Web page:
Black Lives Matter

A black background, with a black and white image of Equality Officer Jo Hooper and the hashtag Black Lives Matter written on it

Our Lead Member for Equality and our Corporate Equality Officer respond to #BlackLivesMatter, how it resonates here in Devon and what support is out there for staff and communities.

Cllr Barry Parsons, our Lead Member for Equality says:

“BlackLivesMatter.Councillor Barry Parsons

“The kneeling on a young man’s neck with a posture above of hand in pocket is sickening to say the least. Martin Luther King Jr. once stated, ‘An individual has not started living until he can rise above the narrow confines of his individualistic concerns to the broader concerns of all humanity.’ He said: ‘There comes a time when he must take a position that is neither safe nor politic nor popular, but he must take it because his conscience tells him it is right’ – and that, ‘The ultimate measure of a man is not where he stands in moments of comfort and convenience, but where he stands at times of challenge and controversy.’

“Let us all to be a part of a world which doesn’t rely on how we look or where we were born. Let us celebrate individual difference in all its forms and in a world where there is, surely, a complete focus on inclusive acceptance rather than exclusive fear. The foundation on which this can happen is only through our efforts together; not to hurt one another, but to move forward together in order to really earn the title of “Humanity” and to demonstrate once and for all that ‘Black Lives Matter’.”

Our Corporate Equality Officer, Jo Hooper continues:

“#BlackLivesMatter has hit our social media feed, this time in response to the death of George Floyd – a Black man murdered by a police officer in America. You may have even taken part in #BlackoutTuesday like I did.

“Some people respond with #AllLivesMatter. Yes, all lives do matter, but this is missing the point of #BlackLivesMatter – it’s there to raise awareness of the systemic racism which has existed for hundreds of years which, at its worst, results in the death of people because of their skin colour; something that White people are unlikely to ever experience. Behind the hashtag is the message: “stop treating Black lives as worthless”.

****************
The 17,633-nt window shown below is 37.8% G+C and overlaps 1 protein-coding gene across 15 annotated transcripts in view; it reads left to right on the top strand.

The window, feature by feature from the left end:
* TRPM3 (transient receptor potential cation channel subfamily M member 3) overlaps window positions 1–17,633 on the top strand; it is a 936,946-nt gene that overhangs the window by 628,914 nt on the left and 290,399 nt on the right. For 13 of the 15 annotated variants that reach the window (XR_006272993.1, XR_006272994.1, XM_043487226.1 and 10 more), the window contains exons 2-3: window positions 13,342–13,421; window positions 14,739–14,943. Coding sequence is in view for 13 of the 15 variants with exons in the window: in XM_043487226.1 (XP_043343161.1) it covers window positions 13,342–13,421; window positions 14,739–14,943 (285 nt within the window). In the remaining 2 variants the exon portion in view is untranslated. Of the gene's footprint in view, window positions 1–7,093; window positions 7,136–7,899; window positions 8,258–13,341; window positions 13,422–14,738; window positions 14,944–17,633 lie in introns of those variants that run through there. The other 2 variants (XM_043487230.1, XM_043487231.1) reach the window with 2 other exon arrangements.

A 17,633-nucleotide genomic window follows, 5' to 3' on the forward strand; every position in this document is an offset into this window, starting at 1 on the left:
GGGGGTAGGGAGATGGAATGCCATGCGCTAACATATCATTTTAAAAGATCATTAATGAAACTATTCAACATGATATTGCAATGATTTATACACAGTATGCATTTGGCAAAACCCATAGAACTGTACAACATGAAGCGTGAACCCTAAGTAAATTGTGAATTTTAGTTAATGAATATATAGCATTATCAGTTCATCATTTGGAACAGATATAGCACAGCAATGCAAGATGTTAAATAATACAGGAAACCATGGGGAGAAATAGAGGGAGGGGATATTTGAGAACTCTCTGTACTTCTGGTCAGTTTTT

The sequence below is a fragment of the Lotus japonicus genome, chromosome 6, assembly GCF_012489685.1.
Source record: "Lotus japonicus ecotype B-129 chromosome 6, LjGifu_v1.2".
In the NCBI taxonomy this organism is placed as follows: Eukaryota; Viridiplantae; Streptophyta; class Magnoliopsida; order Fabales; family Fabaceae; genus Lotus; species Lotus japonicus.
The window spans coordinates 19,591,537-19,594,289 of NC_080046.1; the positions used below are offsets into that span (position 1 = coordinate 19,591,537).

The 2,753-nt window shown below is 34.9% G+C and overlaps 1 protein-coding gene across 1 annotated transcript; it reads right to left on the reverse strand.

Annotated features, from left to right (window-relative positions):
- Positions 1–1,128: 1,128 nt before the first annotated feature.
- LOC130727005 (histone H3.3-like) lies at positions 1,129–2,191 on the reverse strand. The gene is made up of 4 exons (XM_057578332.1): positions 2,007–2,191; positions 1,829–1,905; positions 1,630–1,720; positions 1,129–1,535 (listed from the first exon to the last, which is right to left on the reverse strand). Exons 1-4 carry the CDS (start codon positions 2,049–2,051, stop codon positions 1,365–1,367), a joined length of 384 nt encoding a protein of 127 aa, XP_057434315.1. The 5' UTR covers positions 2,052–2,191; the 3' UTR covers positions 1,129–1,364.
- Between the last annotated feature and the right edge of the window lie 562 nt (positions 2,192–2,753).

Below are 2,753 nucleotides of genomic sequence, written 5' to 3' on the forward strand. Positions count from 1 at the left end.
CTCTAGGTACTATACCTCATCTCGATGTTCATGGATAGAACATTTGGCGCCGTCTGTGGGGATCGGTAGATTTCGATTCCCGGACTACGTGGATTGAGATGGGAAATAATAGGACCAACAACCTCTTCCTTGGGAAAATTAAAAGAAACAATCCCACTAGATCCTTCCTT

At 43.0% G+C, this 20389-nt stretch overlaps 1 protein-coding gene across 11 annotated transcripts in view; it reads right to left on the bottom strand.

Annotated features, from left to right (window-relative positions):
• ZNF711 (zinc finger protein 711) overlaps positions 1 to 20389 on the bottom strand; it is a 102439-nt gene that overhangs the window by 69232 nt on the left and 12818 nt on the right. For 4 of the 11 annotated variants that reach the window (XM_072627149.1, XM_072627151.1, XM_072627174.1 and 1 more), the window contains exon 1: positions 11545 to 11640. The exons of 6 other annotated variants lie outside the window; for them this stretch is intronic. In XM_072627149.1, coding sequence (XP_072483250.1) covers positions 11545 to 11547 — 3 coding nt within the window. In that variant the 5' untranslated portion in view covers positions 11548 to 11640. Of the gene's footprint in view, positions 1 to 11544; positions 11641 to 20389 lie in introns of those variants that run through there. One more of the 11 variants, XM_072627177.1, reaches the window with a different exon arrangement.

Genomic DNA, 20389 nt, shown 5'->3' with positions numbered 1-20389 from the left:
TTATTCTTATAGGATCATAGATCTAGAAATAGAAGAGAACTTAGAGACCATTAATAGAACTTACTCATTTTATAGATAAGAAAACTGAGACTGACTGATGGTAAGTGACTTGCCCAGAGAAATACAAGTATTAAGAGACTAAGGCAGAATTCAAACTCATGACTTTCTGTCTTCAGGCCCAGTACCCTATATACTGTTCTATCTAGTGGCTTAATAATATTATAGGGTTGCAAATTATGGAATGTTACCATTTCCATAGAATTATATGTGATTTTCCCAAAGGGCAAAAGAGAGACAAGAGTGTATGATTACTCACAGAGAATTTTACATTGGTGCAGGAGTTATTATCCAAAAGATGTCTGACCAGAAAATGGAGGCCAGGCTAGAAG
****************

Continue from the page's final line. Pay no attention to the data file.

“I received a call from Councillor Parsons, our lead Member for equality, who asked me “I’m feeling especially sad at what is happening in America, what can we do locally ?”. In some respects I felt this was a difficult question. How is what is happening in America relevant to the UK, or even Devon?

“I reflected on our country’s journey in addressing racism through my lifetime – from the 1976 Race Relations Act to the Brixton Riots in 1981 which led to the Scarman Report and then a decade later, the murder of Black teenager Stephen Lawrence in 1993 and failings of the Metropolitan Police which led to the Macpherson Report and subsequently the Race Relations (Amendment) Act 2000 which placed additional duties on public authorities. Ten years later this developed into the Equality Act 2010 where the additional duties were applied to all protected characteristic groups. It is because of this history that we have duties (which we welcome) to monitor for inequalities and pay attention to how we can advance equality and eliminate discrimination and poor community relations in all that we do – assisted through a process called Impact Assessment.

“And now we are in the middle of a pandemic which is showing that people from Black and Asian ethnicities are experiencing a disproportionately high number of deaths from Covid-19. The reasons are not fully explained but some factors could include inequalities such as health outcomes, housing, socio-economic and job segregation. We are keeping a watchful eye on the data and recommendations that will arise from the more detailed research being carried out nationally and globally.

“In response to the early indications of increased risk, we quickly adjusted our Staff Risk Assessment to include BAME as a category and ask all managers to have a discussion about health and safety concerns with BAME staff.

“We all have a role to play in addressing racism and inequalities – individually and organisationally. For one, the County Council is signed up to the police #ZeroTolerance2Hate campaign and the Plymouth and Devon Racial Equality Council sit on our community advisory panel the Equality Reference Group.

“This is probably also good time to remind you all of the initiatives we have in place to support good practice and understanding in equality, diversity and inclusion including:

“I also particularly like this humorous You Tube – TedX video which explores Unconscious Bias – a term you may well hear being used in the context of #BlackLivesMatter. I’d highly recommend watching it.

“Usually the summer season is an opportunity to take part in the wonderful cultural diversity festivals held in Devon including Exeter Respect and North Devon Diversity Festival. In addition, this year, we were making plans to celebrate Windrush Day with the help of the Global Centre. Lockdown restrictions have meant that these festivals can’t take place in the usual way so they are all planning online alternatives.

“And finally, a reminder of two staff networks that BAME staff can join:

Message for Chief Constable of Devon & Cornwall Police

Chief Constable Shaun Sawyer, Devon & Cornwall Police, released a message in which he says – “Racism and all forms of discrimination undermine our common humanity and are not acceptable in any civilised society”.

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